Impingement sign ankle


To test for anterior impingement of the talocrural joint of the ankle.

Clinically Relevant anatomy

The foot and ankle form a complex system which consists of 28 bones, 33 joints, 112 ligaments, controlled by 13 extrinsic and 21 intrinsic muscles. The foot is subdivided into the rearfoot, midfoot, and forefoot. It functions as a rigid structure for weight bearing and it can also function as a flexible structure to conform to uneven terrain. The foot and ankle provide various important functions which includes: supporting body weight, providing balance, shock absorption, transferring ground reaction forces, compensating for proximal malalignment, and substituting hand function in individuals with upper extremity amputation/paralysis. [1][2]

The talocrural joint is formed between the distal tibia-fibula and and talus, and is commonly known as the ankle joint. The distal and inferior aspect of the tibia – known as the plafond – is connected to the fibula via tibiofibular ligaments forming a strong mortise which articulates with the talar dome distally. It is a hinge joint and allows for dorsiflexion and plantarflexion movements in the sagittal plane.[1]


Clinician facing patient in seated position.  Clinician grasps the calcaneus with the hand on the lateral side of the foot with fingers around the calcaneal tuberosity and thumb over the anterolateral portion of the ankle.  The medial hand grasps the forefoot.  Initially the foot is held in plantarflexion.  While pressure is applied with the examining thumb, the foot is brought from a plantarflexed position to full dorsiflexion.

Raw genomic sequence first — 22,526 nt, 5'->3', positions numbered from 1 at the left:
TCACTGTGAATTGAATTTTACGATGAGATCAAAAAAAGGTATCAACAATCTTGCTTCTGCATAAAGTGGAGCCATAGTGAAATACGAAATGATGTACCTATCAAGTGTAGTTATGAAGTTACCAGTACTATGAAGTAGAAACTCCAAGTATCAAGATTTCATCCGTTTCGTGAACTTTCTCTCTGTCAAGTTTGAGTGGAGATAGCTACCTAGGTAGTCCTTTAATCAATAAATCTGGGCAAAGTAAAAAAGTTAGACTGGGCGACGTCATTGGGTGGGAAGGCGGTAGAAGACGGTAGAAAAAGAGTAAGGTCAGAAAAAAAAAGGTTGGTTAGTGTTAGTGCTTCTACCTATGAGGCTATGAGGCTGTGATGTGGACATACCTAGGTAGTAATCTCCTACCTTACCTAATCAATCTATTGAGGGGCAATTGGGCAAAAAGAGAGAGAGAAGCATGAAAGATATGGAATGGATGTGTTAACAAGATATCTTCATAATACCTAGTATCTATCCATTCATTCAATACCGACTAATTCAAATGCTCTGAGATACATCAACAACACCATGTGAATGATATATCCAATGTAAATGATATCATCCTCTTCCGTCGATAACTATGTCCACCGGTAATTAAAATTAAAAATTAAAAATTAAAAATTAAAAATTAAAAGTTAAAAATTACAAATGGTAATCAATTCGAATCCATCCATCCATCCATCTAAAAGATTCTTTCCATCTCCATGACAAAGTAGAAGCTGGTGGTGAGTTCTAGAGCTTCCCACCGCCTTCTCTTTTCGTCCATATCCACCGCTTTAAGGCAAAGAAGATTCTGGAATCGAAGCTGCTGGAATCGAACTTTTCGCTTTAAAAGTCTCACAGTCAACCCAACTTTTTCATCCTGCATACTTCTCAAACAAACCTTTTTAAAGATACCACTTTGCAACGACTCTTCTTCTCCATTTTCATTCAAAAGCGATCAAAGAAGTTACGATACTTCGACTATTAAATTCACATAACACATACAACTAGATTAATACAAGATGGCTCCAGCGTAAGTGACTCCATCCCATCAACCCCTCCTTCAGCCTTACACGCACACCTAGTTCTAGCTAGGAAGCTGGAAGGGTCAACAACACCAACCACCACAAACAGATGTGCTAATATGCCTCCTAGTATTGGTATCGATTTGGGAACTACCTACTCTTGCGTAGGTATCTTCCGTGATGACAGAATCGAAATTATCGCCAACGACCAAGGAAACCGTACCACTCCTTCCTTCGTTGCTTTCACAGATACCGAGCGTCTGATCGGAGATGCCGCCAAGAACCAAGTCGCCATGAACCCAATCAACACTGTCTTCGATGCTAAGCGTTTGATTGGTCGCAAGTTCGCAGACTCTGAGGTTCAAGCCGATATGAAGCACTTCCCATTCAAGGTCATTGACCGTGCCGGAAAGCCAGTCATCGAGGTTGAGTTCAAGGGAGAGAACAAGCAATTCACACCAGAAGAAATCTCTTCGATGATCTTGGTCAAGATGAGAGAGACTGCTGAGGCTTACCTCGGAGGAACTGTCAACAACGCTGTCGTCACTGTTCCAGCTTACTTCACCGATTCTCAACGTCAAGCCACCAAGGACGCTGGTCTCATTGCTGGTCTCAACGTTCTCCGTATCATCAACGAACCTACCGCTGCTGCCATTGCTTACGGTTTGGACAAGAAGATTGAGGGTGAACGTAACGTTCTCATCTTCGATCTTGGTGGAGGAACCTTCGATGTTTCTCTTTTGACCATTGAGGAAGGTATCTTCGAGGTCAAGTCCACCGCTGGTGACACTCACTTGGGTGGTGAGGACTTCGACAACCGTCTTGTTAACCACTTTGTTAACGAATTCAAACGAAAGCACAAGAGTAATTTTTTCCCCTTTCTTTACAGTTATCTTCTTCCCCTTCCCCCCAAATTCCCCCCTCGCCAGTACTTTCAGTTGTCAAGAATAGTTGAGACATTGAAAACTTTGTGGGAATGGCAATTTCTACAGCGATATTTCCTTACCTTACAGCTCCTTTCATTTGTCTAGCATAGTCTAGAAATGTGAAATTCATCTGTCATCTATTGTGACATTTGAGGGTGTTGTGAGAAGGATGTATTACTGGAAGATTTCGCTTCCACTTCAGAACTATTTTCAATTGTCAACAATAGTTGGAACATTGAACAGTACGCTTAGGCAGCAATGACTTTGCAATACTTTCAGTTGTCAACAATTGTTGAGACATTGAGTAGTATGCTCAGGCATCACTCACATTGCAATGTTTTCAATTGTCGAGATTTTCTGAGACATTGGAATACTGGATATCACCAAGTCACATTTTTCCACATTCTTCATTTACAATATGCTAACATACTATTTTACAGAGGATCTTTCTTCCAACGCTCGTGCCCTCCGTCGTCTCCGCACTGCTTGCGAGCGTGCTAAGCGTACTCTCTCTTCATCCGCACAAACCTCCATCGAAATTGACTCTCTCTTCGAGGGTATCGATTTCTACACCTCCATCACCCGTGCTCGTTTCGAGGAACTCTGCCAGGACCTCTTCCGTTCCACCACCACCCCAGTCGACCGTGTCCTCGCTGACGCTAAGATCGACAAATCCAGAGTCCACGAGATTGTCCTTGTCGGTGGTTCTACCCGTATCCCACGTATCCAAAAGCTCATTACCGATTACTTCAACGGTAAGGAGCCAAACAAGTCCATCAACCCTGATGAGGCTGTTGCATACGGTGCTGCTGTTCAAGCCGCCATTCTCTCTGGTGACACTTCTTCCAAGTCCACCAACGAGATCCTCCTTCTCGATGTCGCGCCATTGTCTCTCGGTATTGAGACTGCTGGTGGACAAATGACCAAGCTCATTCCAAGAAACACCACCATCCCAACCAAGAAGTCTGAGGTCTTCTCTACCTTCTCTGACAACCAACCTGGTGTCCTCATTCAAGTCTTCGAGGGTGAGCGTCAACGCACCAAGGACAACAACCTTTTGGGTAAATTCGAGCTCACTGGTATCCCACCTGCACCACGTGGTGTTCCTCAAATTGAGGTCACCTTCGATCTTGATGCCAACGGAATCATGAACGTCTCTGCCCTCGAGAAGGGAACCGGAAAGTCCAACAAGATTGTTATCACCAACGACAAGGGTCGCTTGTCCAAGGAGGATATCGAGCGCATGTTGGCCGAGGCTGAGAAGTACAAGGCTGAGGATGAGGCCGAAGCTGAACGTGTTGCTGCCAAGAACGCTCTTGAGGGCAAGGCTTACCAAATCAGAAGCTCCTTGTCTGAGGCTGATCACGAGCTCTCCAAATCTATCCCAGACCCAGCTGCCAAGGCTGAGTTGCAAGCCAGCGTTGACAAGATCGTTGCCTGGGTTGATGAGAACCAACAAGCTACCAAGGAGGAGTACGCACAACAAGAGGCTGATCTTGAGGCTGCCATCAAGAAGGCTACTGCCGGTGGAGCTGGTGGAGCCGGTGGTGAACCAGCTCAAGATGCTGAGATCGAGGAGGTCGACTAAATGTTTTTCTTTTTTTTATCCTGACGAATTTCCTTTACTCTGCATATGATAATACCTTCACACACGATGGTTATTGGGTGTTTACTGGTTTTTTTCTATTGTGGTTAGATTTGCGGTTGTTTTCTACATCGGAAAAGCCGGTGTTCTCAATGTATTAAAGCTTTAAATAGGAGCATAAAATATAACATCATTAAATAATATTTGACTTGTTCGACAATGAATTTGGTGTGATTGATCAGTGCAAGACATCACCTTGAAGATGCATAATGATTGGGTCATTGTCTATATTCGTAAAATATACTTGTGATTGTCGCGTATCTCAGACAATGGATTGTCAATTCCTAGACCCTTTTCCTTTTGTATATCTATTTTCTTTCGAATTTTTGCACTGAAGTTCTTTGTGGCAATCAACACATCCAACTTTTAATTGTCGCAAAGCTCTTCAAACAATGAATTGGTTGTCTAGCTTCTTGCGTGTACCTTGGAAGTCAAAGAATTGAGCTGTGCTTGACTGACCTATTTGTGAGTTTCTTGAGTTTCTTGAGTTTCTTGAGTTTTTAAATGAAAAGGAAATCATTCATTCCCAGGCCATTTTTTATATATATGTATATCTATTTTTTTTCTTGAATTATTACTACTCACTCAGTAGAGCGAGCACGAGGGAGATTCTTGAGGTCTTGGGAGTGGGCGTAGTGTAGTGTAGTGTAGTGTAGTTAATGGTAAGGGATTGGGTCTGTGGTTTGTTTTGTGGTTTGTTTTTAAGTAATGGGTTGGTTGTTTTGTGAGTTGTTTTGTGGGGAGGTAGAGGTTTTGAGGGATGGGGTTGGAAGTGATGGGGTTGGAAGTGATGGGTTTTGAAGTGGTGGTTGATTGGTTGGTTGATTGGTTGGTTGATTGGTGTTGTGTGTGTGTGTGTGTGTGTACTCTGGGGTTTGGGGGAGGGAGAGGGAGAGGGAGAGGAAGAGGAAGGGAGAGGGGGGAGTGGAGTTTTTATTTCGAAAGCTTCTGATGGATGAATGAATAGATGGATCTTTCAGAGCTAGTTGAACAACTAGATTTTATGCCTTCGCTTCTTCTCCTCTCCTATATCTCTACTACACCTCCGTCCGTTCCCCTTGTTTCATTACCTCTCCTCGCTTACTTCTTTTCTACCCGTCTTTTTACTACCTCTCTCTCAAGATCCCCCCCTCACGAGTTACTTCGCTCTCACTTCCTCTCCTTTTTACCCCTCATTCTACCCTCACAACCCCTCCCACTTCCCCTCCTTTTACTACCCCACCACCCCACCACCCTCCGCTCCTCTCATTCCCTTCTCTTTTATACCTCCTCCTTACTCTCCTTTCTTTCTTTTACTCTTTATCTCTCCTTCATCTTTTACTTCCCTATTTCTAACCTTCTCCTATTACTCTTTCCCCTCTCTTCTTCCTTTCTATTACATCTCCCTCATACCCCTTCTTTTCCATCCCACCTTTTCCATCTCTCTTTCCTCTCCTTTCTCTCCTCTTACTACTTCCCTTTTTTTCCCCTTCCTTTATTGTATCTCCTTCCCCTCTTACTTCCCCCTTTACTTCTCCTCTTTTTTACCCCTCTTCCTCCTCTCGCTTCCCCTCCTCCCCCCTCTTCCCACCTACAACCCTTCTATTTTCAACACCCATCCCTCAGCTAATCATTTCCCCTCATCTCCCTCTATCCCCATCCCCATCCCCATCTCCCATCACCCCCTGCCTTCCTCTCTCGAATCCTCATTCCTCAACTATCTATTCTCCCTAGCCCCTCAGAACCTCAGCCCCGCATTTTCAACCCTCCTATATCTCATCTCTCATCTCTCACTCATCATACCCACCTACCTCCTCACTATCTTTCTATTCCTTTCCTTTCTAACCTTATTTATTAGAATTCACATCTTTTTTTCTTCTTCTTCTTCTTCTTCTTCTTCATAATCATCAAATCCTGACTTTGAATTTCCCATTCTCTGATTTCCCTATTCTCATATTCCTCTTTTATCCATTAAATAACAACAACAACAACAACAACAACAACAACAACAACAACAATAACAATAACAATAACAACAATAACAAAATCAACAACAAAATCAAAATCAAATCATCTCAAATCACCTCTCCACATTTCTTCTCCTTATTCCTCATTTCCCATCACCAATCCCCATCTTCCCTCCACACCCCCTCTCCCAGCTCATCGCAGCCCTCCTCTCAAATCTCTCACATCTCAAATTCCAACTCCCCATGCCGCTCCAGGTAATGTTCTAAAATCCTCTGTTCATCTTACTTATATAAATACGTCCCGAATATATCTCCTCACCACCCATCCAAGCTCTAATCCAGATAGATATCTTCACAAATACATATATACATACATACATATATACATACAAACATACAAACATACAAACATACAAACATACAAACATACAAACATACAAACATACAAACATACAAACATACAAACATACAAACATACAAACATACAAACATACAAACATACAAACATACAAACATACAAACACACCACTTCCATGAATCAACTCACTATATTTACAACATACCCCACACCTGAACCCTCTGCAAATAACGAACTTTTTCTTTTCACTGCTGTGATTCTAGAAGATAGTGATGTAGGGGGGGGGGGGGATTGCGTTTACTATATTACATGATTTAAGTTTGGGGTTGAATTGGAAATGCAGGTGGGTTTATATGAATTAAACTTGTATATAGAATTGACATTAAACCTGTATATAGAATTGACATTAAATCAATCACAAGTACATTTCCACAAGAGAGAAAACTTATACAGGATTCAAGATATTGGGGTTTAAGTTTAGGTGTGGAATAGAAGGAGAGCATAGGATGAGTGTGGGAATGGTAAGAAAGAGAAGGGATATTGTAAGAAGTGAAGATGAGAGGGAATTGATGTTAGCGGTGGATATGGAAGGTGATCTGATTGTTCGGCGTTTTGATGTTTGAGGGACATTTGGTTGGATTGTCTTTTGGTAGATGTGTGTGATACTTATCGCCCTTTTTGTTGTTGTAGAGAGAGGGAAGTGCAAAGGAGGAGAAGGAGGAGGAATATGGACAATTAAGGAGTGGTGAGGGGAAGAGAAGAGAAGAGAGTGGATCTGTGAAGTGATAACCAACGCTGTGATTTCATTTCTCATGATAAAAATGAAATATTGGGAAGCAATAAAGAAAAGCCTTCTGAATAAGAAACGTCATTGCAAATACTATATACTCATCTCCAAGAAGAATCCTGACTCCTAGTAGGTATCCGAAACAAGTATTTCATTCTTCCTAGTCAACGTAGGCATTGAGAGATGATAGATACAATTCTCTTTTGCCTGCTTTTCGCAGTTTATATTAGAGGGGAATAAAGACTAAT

Positive Test:  Pain reproduced from combined movement with thumb pressure and pain is greater in dorsiflexion than in plantarflexion.

Negative Test:  Pain is not increased with combined movement.




The closed pack position of the talocrural joint is full dorsiflexion. During the ankle impingement test the patient is brought into this closed pack position, placing several connective tissues and muscles on passive tension. Moreover, the trochlear surface of the talus is wider anteriorly than posteriorly. When the patient is brought into full dorsiflexion the concave tibiofibular segment of the ankle mortise is brought into increased contact with the talus which creates a wedging or impinging effect. [5][6]


Minimal data is available on the clinical significance of the Impingement ankle sign. Avaialable evidence reports;

Sensitivity: 94.8%    -LR = .06

Specificity: 88%     +LR = 7.9[7]


Anteromedial impingement of the ankle: using MR arthrography to assess the anteromedial recess.

Talar impingement by the anteroinferior tibiofibular ligament. A cause of chronic pain in the ankle after inversion sprain.

Anterolateral fibrous impingement of the ankle. Report of 14 cases

Anterolateral impingement of the ankle.

Diagnosis of anterolateral ankle impingement. Comparison between magnetic resonance imaging and clinical examination.


  1. 1.0 1.1 Foot and Ankle Structure and Function. (2017, November 6). Physiopedia, . Retrieved 14:47, December 29, 2017 from
  2. Houglum PA, Bertoti DB. Brunnstrom's clinical kinesiology. FA Davis; 2012
  3. Malloy S, Solan MC, Bendall SP. Synovial impingement in the ankle. A new physical sign. J Bone Joint Surg Br 2003;85(3):330-333.
  4. The Student Physical Therapist. Ankle Impingement Sign. Available from:
  5. Flynn , Timothy. Users' Guide to Musculoskeletal Examination. USA: Evidence in Motion, 2008. Print.
  7. Flynn TW, Cleland JA, Whitman JM. Users' guide to the musculoskeletal examination: fundamentals for the evidence based clinician. United States; Evidence in Motion:2008.